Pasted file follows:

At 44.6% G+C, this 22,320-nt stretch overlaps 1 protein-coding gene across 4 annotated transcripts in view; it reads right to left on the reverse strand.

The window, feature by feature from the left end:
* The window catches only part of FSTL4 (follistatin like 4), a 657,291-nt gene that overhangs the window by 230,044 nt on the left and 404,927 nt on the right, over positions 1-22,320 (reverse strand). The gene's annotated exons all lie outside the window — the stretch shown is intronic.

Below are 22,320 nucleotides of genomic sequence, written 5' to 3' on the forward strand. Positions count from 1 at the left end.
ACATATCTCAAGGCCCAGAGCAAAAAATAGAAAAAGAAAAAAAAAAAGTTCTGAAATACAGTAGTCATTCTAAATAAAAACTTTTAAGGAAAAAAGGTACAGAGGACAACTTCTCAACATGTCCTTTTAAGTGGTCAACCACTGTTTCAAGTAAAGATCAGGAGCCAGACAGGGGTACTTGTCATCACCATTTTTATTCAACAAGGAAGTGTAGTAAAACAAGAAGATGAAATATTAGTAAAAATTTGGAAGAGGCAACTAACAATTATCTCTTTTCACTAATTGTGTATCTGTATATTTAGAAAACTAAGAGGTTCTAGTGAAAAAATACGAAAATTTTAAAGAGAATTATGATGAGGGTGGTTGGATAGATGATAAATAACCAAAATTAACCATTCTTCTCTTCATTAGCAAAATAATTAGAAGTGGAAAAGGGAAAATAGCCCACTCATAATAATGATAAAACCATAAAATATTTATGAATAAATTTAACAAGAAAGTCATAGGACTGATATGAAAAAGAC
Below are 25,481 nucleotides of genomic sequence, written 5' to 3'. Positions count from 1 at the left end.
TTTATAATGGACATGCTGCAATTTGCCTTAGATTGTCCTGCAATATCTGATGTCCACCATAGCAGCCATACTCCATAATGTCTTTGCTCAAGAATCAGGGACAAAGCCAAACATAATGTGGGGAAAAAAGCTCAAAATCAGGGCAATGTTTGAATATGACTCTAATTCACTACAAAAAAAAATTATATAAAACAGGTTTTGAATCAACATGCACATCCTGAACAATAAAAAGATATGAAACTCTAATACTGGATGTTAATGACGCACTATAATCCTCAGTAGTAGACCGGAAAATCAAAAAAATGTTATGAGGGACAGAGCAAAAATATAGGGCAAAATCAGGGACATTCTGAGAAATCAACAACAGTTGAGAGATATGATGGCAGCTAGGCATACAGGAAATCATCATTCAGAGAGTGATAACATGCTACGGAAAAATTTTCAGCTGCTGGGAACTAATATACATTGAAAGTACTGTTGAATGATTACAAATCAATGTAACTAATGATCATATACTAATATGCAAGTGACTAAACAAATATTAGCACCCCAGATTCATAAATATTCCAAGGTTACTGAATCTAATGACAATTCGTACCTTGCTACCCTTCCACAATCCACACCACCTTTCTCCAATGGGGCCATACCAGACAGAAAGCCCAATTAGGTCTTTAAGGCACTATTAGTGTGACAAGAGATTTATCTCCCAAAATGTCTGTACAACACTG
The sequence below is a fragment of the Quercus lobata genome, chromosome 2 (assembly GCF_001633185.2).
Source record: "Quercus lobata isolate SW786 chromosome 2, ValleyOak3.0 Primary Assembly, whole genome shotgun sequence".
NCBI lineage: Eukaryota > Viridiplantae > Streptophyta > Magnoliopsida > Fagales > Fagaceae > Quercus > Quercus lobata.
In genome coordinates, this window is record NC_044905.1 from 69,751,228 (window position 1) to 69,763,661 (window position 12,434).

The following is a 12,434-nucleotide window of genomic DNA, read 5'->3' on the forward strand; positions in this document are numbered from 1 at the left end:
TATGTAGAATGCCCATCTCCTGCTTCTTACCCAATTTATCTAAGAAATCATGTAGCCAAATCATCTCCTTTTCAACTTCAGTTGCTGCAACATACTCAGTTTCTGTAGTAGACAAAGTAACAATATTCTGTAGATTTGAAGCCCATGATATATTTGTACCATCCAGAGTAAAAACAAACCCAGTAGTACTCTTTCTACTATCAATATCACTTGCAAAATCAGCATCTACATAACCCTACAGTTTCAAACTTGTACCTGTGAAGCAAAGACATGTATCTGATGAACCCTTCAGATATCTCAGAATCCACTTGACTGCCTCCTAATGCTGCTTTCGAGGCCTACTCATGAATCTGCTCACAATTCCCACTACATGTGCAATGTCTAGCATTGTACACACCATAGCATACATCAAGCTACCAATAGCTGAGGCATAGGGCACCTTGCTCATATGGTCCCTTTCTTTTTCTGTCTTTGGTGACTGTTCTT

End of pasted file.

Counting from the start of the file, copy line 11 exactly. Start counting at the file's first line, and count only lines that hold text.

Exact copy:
In genome coordinates, this window is record NC_044905.1 from 69,751,228 (window position 1) to 69,763,661 (window position 12,434).